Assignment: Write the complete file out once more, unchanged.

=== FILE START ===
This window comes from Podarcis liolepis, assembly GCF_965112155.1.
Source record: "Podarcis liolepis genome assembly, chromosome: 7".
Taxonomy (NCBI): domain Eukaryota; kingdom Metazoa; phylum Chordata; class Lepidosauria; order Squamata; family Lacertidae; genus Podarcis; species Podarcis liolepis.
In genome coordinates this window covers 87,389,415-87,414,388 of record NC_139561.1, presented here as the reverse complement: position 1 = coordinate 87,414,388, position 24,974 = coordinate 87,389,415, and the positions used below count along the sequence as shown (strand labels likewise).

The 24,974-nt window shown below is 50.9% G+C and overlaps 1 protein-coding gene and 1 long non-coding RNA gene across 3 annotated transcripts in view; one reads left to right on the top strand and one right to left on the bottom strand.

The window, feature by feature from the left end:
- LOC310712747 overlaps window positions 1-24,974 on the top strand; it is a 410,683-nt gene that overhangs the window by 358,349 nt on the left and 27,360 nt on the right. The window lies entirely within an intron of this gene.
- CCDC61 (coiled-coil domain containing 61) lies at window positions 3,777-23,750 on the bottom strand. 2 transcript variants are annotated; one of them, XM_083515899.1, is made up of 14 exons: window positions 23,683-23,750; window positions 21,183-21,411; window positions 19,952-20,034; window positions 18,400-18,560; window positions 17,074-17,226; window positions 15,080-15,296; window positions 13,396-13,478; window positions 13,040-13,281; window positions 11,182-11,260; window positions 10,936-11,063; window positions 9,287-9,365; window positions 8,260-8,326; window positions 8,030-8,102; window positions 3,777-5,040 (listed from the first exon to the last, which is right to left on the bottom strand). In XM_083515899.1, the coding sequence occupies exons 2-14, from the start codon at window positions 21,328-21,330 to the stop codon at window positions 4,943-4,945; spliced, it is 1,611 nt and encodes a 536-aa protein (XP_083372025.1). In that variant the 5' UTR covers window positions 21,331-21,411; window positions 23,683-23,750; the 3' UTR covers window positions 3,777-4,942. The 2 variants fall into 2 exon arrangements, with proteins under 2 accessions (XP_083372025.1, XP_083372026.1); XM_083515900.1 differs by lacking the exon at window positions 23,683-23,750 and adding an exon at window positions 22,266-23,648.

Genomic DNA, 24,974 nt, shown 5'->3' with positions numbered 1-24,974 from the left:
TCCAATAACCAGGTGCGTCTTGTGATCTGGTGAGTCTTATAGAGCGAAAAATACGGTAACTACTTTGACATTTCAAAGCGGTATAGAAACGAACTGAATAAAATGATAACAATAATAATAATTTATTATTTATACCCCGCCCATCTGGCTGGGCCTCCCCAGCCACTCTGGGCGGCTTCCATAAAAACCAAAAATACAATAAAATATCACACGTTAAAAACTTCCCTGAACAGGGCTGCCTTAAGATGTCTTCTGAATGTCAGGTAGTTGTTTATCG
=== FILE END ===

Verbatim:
This window comes from Podarcis liolepis, assembly GCF_965112155.1.
Source record: "Podarcis liolepis genome assembly, chromosome: 7".
Taxonomy (NCBI): domain Eukaryota; kingdom Metazoa; phylum Chordata; class Lepidosauria; order Squamata; family Lacertidae; genus Podarcis; species Podarcis liolepis.
In genome coordinates this window covers 87,389,415-87,414,388 of record NC_139561.1, presented here as the reverse complement: position 1 = coordinate 87,414,388, position 24,974 = coordinate 87,389,415, and the positions used below count along the sequence as shown (strand labels likewise).

The 24,974-nt window shown below is 50.9% G+C and overlaps 1 protein-coding gene and 1 long non-coding RNA gene across 3 annotated transcripts in view; one reads left to right on the top strand and one right to left on the bottom strand.

The window, feature by feature from the left end:
- LOC310712747 overlaps window positions 1-24,974 on the top strand; it is a 410,683-nt gene that overhangs the window by 358,349 nt on the left and 27,360 nt on the right. The window lies entirely within an intron of this gene.
- CCDC61 (coiled-coil domain containing 61) lies at window positions 3,777-23,750 on the bottom strand. 2 transcript variants are annotated; one of them, XM_083515899.1, is made up of 14 exons: window positions 23,683-23,750; window positions 21,183-21,411; window positions 19,952-20,034; window positions 18,400-18,560; window positions 17,074-17,226; window positions 15,080-15,296; window positions 13,396-13,478; window positions 13,040-13,281; window positions 11,182-11,260; window positions 10,936-11,063; window positions 9,287-9,365; window positions 8,260-8,326; window positions 8,030-8,102; window positions 3,777-5,040 (listed from the first exon to the last, which is right to left on the bottom strand). In XM_083515899.1, the coding sequence occupies exons 2-14, from the start codon at window positions 21,328-21,330 to the stop codon at window positions 4,943-4,945; spliced, it is 1,611 nt and encodes a 536-aa protein (XP_083372025.1). In that variant the 5' UTR covers window positions 21,331-21,411; window positions 23,683-23,750; the 3' UTR covers window positions 3,777-4,942. The 2 variants fall into 2 exon arrangements, with proteins under 2 accessions (XP_083372025.1, XP_083372026.1); XM_083515900.1 differs by lacking the exon at window positions 23,683-23,750 and adding an exon at window positions 22,266-23,648.

Genomic DNA, 24,974 nt, shown 5'->3' with positions numbered 1-24,974 from the left:
TCCAATAACCAGGTGCGTCTTGTGATCTGGTGAGTCTTATAGAGCGAAAAATACGGTAACTACTTTGACATTTCAAAGCGGTATAGAAACGAACTGAATAAAATGATAACAATAATAATAATTTATTATTTATACCCCGCCCATCTGGCTGGGCCTCCCCAGCCACTCTGGGCGGCTTCCATAAAAACCAAAAATACAATAAAATATCACACGTTAAAAACTTCCCTGAACAGGGCTGCCTTAAGATGTCTTCTGAATGTCAGGTAGTTGTTTATCG